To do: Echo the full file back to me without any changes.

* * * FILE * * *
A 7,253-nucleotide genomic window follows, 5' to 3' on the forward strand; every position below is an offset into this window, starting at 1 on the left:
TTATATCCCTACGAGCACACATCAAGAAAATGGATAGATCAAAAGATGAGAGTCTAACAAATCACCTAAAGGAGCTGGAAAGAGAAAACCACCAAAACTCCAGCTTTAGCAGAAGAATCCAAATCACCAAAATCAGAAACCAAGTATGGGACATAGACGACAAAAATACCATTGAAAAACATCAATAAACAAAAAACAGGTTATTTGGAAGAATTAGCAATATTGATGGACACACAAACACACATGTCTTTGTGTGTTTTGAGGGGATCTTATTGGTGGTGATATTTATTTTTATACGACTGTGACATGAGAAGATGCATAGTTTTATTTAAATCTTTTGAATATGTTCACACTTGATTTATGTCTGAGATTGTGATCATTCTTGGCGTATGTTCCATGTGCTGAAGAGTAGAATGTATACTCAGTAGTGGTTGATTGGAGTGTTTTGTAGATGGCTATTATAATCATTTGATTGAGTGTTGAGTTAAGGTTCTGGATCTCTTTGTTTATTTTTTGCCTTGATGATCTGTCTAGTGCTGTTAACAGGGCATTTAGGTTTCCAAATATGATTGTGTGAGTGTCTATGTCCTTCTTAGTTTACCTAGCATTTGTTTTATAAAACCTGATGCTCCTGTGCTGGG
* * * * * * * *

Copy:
A 7,253-nucleotide genomic window follows, 5' to 3' on the forward strand; every position below is an offset into this window, starting at 1 on the left:
TTATATCCCTACGAGCACACATCAAGAAAATGGATAGATCAAAAGATGAGAGTCTAACAAATCACCTAAAGGAGCTGGAAAGAGAAAACCACCAAAACTCCAGCTTTAGCAGAAGAATCCAAATCACCAAAATCAGAAACCAAGTATGGGACATAGACGACAAAAATACCATTGAAAAACATCAATAAACAAAAAACAGGTTATTTGGAAGAATTAGCAATATTGATGGACACACAAACACACATGTCTTTGTGTGTTTTGAGGGGATCTTATTGGTGGTGATATTTATTTTTATACGACTGTGACATGAGAAGATGCATAGTTTTATTTAAATCTTTTGAATATGTTCACACTTGATTTATGTCTGAGATTGTGATCATTCTTGGCGTATGTTCCATGTGCTGAAGAGTAGAATGTATACTCAGTAGTGGTTGATTGGAGTGTTTTGTAGATGGCTATTATAATCATTTGATTGAGTGTTGAGTTAAGGTTCTGGATCTCTTTGTTTATTTTTTGCCTTGATGATCTGTCTAGTGCTGTTAACAGGGCATTTAGGTTTCCAAATATGATTGTGTGAGTGTCTATGTCCTTCTTAGTTTACCTAGCATTTGTTTTATAAAACCTGATGCTCCTGTGCTGGG